- Big Lots' e-commerce business achieved profitability ahead of the company's projections thanks to an enthusiastic response to the retailer's relatively new buy online, pickup in-store program (BOPIS), executives said on a Friday earnings call.
- The third quarter was Big Lots' first full quarter offering the service, resulting in double the number of SKUs available online and leading to increased basket size for online orders, with furniture being the most popular category.
- "We're looking at smart ways to minimize cost of delivery and make it more easy for [the customer]," Big Lots CEO Bruce Thorn said on the call. "So, a lot of things to come, but we're being very circumspect about how we add cost to this model and maintain our profitability."
In August, when BOPIS was new to the chain, Thorn thought the retailer's fledgling e-commerce offering would reach profitability sometime after 2019.
In 2018, the site did $40 million to $45 million in sales at a loss of $8 million to $9 million. Thorn expected $55 million in sales at a smaller loss for 2019, with sales growth per quarter in the low single digits. BOPIS changed the math.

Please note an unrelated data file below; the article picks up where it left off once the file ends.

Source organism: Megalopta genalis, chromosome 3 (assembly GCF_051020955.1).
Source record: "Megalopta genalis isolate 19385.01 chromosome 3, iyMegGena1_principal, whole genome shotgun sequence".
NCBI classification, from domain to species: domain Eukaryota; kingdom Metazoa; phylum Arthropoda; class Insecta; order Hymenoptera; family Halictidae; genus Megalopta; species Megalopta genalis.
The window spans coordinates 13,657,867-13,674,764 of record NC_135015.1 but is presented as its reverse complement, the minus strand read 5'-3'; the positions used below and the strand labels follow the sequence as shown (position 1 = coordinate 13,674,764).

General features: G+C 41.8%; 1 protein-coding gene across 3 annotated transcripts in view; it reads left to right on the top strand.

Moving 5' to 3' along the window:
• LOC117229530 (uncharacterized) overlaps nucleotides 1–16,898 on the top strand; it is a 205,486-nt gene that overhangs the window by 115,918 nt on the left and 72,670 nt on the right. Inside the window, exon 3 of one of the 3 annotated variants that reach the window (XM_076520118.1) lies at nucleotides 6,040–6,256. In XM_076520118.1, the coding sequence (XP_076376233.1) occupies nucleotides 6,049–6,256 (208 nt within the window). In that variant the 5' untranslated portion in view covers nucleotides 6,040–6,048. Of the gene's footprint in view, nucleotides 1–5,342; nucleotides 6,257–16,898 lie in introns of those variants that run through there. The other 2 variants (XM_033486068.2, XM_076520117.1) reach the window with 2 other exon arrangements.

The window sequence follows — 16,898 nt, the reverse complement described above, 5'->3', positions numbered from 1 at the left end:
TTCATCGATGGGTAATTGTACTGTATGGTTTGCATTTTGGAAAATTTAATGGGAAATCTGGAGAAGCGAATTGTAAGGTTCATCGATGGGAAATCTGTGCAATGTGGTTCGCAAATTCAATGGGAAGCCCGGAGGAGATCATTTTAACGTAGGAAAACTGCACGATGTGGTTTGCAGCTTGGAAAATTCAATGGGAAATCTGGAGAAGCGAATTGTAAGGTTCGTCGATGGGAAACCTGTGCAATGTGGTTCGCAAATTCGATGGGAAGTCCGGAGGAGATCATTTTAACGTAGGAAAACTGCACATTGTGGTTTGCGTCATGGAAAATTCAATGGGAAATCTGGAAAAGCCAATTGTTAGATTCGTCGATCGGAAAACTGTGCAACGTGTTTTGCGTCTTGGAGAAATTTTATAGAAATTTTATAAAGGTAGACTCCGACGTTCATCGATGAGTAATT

"When she comes in, she is shopping a little bit more. So, our expectations are great for this new capability, and it's a very profitable way to enter online in a more significant way, as we didn't have to ship the SKUs from a centralized DC, they're in the store," Thorn said in August of the chain's target customer's reaction to the service.
BOPIS is a core omnichannel offering for most modern retailers since the cost to fulfill orders is largely incurred by the customer as opposed to traditional e-commerce orders, which carry a heavy operational cost burden. But discount stores have been slower to adopt more advanced omnichannel strategies along with e-commerce in general, making Big Lots somewhat of an outlier.
Big Lots pivoted toward furniture in 2018 with executives saying that sectionals, fireplaces and mattresses were selling especially well. The online space for these items, however, is dominated by Wayfair, Amazon and direct-to-consumer brands — especially in the mattress category.
No matter the category, any retailer competing on price is likely competing with Walmart, which means no matter the omnichannel success, most retailers are still playing catchup.